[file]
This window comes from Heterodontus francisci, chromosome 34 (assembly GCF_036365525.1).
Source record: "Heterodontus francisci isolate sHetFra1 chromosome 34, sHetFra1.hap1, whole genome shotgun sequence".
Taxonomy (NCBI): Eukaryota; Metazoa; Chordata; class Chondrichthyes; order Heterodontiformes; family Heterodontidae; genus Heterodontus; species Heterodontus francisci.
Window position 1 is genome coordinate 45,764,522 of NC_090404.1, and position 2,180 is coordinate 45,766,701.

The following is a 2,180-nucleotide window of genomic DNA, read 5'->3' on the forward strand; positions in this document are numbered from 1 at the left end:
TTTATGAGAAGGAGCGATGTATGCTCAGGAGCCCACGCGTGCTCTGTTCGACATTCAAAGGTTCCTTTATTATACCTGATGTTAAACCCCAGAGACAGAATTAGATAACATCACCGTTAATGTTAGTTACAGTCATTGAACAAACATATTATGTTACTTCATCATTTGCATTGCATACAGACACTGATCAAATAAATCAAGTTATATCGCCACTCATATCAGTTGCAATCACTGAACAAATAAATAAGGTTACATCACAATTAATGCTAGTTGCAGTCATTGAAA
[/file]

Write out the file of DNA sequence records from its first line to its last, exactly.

This window comes from Heterodontus francisci, chromosome 34 (assembly GCF_036365525.1).
Source record: "Heterodontus francisci isolate sHetFra1 chromosome 34, sHetFra1.hap1, whole genome shotgun sequence".
Taxonomy (NCBI): Eukaryota; Metazoa; Chordata; class Chondrichthyes; order Heterodontiformes; family Heterodontidae; genus Heterodontus; species Heterodontus francisci.
Window position 1 is genome coordinate 45,764,522 of NC_090404.1, and position 2,180 is coordinate 45,766,701.

The following is a 2,180-nucleotide window of genomic DNA, read 5'->3' on the forward strand; positions in this document are numbered from 1 at the left end:
TTTATGAGAAGGAGCGATGTATGCTCAGGAGCCCACGCGTGCTCTGTTCGACATTCAAAGGTTCCTTTATTATACCTGATGTTAAACCCCAGAGACAGAATTAGATAACATCACCGTTAATGTTAGTTACAGTCATTGAACAAACATATTATGTTACTTCATCATTTGCATTGCATACAGACACTGATCAAATAAATCAAGTTATATCGCCACTCATATCAGTTGCAATCACTGAACAAATAAATAAGGTTACATCACAATTAATGCTAGTTGCAGTCATTGAAA